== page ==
- For those who had forgotten about seasonality in pork prices, the last few weeks have been a good reminder. Pork supplies declined in Jun/July and early August due to a combination of lower slaughter and lower carcass weights. We estimate that since early May pork supplies are down 9%.
- Uncertainty about California Prop 12 rules initially resulted in inventory depletion and buyers sitting on the sidelines. Then the rule clarification meant that product in inventory could be sold in California through the end of the year. This further compounded the seasonal shortage as freezer supply that would normally be used to offset the seasonal decline now is being carried to fill California demand.
- Bellies, trim, and hams have seen the biggest price gains while fresh pork prices, especially butts, have experienced the normal seasonal decline post July 4 holiday.
Pork Cutout Climbs On Seasonal Demand, Short Bought Buyers, Lack Of Frozen Supply
The pork cutout has been moving higher in the last few weeks. That is seemingly surprising market participants that for one reason or another decided to ignore seasonality. By far the biggest contributor to the gains in the cutout has been the belly primal. In part this is because bellies were extremely under valued for much of the year and prices remained under pressure through May.
Traditionally belly prices start to gain some traction in the spring. However, this time around, the combination of slower sales at foodservice, ample freezer inventories and uncertain demand in California had buyers sitting on the sidelines. That change in June.
Since June 8, the value of the pork cutout has moved up about $30/cwt (+35%). More than half of the increase is due to higher prices for bellies. At the end of the week, the value of the belly primal was pegged at $181/cwt, 130% higher than just four weeks ago. During this period hog slaughter has been steadily moving lower, which is normal for this time of year. In early May weekly hog slaughter was 2.465 million head. The average weight of a hog carcass at that time was about 216 pounds.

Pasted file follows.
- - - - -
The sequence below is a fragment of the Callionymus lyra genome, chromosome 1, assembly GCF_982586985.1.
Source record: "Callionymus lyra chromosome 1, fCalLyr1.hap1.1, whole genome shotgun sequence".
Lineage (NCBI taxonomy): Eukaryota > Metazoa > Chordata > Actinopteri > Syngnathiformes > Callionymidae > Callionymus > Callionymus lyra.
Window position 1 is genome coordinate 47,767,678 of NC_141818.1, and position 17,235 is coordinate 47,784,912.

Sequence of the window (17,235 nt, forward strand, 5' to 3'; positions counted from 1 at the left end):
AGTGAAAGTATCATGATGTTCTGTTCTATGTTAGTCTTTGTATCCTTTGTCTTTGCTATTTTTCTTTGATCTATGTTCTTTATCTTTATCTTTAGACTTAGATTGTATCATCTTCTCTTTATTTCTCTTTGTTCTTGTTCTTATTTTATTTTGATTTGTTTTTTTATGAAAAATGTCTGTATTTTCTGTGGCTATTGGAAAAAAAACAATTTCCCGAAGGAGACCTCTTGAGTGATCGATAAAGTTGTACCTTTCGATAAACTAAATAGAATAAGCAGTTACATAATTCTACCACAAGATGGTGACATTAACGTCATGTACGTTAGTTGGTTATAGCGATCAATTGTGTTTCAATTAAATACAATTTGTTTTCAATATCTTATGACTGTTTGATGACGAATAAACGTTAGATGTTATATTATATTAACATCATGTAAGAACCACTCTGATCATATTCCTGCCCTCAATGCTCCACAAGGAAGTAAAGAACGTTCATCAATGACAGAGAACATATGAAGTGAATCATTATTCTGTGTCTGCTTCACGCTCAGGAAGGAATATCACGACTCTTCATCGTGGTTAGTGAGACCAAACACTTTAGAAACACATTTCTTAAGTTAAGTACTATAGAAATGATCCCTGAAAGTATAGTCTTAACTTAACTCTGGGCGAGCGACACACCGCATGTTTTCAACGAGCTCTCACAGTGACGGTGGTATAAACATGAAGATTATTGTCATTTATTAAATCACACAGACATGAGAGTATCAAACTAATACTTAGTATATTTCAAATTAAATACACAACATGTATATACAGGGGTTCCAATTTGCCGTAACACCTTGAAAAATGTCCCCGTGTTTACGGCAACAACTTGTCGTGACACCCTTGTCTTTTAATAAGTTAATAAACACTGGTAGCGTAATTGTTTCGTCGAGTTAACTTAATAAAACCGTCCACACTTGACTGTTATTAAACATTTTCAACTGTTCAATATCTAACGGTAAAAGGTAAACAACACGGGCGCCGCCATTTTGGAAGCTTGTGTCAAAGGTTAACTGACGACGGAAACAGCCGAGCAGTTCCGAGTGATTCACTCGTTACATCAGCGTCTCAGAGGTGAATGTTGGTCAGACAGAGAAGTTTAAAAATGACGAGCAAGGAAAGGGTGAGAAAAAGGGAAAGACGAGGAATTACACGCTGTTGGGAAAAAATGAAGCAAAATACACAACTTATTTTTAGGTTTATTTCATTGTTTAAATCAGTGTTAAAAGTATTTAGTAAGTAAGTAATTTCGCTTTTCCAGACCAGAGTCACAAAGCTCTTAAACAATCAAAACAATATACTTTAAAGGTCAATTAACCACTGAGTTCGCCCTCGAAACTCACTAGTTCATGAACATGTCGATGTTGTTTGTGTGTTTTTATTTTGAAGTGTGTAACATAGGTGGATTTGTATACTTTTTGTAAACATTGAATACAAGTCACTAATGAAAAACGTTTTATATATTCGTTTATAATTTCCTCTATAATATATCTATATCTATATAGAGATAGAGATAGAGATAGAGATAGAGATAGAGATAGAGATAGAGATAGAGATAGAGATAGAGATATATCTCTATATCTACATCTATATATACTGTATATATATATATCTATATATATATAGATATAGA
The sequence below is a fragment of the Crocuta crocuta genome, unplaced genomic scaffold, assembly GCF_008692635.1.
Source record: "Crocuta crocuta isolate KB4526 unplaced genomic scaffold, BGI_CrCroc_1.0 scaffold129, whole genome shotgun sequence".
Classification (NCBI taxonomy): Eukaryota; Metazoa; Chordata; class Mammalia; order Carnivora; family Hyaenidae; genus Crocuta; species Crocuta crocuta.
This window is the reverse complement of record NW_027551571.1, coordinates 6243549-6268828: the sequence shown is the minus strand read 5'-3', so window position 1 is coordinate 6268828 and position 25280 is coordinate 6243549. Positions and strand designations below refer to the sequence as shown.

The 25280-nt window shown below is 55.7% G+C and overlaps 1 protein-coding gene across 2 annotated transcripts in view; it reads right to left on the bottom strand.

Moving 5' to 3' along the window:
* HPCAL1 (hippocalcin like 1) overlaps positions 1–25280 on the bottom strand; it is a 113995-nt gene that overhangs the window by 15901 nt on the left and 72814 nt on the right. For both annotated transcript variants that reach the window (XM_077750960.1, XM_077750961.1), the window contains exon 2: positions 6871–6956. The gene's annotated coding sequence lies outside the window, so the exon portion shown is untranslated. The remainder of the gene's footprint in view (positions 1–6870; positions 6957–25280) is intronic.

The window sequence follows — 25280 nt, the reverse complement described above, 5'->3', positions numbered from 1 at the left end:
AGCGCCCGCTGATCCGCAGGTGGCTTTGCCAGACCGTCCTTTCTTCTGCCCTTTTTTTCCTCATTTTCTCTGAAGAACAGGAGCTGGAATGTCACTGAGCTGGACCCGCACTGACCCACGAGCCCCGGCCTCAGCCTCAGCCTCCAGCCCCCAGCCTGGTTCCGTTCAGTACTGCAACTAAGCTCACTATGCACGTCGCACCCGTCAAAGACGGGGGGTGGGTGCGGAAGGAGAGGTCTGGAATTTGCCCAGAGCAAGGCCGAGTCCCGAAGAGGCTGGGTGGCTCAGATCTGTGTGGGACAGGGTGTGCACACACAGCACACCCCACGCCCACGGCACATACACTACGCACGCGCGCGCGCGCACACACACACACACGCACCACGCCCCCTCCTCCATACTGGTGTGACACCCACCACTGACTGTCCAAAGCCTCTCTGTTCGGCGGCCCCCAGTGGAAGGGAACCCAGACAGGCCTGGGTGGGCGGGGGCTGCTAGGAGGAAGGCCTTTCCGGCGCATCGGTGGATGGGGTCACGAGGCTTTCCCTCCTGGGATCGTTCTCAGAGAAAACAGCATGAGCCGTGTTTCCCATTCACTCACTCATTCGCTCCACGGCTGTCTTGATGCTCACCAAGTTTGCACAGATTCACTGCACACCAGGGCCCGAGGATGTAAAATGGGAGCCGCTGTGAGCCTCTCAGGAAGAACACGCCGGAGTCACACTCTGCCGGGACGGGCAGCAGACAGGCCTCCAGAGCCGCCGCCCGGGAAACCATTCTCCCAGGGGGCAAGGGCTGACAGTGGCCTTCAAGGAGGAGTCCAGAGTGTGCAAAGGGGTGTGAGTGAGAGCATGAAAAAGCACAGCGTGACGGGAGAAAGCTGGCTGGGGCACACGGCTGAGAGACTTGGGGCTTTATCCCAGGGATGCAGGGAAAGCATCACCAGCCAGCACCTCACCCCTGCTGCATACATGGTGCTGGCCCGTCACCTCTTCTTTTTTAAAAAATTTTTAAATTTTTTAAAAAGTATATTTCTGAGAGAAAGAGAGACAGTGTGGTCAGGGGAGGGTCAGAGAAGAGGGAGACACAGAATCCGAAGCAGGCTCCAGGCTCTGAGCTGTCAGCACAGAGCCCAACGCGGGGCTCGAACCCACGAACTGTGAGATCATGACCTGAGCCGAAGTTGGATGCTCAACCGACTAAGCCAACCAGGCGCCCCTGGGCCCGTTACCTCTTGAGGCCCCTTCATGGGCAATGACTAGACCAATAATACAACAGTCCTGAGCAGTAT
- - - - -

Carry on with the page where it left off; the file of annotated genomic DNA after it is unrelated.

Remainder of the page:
For the week ending July 1, hog slaughter was 2.332 million head. It was under 2 million head during the holiday week. This week it was 2.34 million head. The decline in slaughter has clearly resulted in less product available on a daily/weekly basis in the spot market. Hog weights have also declined during this period, which impacts the total tonnage available as well. We think the average hog carcass weight currently is running at around 209 pounds (ignore the USDA trend estimate of 212, it will be revised lower). That’s a 3% decline in production before we account for the lower slaughter. When we account for both slaughter and weight, pork production is down about 9% compared to where it was in early May. Much has changed in spot supply dynamics, which happens just about every year and buyers always do well to remember.
California Prop 12 and Frozen Inventory
But what about Prop 12 and those big freezer inventories? It is probably not a coincidence that belly prices started to gain traction once the rules about Prop 12 implementation and handling of inventories started to be clarified. Suddenly, having a big freezer inventory of bellies was not a curse. It offered suppliers that use frozen bellies the ability to continue to sell into California through end of the year. If previously bellies were being offered spot because of how much there were in the freezer, now that freezer supply was transferred into the future and spot availability dried up. Buyers that were counting on plenty of spot supply now have to scramble a bit. Starting July 1, production that does not comply with Prop 12 now has to find another home. Eventually that will be something that catches up with the belly market. But in the near term, we are at seasonal lows in terms of production. And this is a good time to sell bacon at retail. Last week, USDA had retail bacon features up 31% vs. year ago and while prices were under $5/lb., 13% lower y/y.
Steiner Consulting Group produces the National Pork Board newsletter based on information we believe is accurate and reliable. However neither NPB nor Steiner and Company warrants or guarantees the accuracy of or accepts any liability for the data, opinions or recommendations expressed.